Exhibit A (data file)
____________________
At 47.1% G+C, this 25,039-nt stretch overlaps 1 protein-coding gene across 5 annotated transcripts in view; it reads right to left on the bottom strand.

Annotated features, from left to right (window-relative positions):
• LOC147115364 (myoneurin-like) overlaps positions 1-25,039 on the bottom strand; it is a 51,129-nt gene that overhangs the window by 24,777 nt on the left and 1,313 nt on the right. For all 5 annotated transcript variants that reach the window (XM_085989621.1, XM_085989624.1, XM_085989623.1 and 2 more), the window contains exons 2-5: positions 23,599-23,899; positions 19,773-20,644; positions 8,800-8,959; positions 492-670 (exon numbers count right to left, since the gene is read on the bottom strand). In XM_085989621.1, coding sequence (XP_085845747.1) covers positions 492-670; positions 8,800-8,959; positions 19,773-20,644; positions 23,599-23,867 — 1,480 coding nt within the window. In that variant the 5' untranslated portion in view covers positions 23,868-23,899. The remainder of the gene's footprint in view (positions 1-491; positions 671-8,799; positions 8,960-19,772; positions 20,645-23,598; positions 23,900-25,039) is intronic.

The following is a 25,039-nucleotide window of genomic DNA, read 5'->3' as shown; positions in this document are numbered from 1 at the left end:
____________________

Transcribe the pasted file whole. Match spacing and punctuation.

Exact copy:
At 47.1% G+C, this 25,039-nt stretch overlaps 1 protein-coding gene across 5 annotated transcripts in view; it reads right to left on the bottom strand.

Annotated features, from left to right (window-relative positions):
• LOC147115364 (myoneurin-like) overlaps positions 1-25,039 on the bottom strand; it is a 51,129-nt gene that overhangs the window by 24,777 nt on the left and 1,313 nt on the right. For all 5 annotated transcript variants that reach the window (XM_085989621.1, XM_085989624.1, XM_085989623.1 and 2 more), the window contains exons 2-5: positions 23,599-23,899; positions 19,773-20,644; positions 8,800-8,959; positions 492-670 (exon numbers count right to left, since the gene is read on the bottom strand). In XM_085989621.1, coding sequence (XP_085845747.1) covers positions 492-670; positions 8,800-8,959; positions 19,773-20,644; positions 23,599-23,867 — 1,480 coding nt within the window. In that variant the 5' untranslated portion in view covers positions 23,868-23,899. The remainder of the gene's footprint in view (positions 1-491; positions 671-8,799; positions 8,960-19,772; positions 20,645-23,598; positions 23,900-25,039) is intronic.

The following is a 25,039-nucleotide window of genomic DNA, read 5'->3' as shown; positions in this document are numbered from 1 at the left end: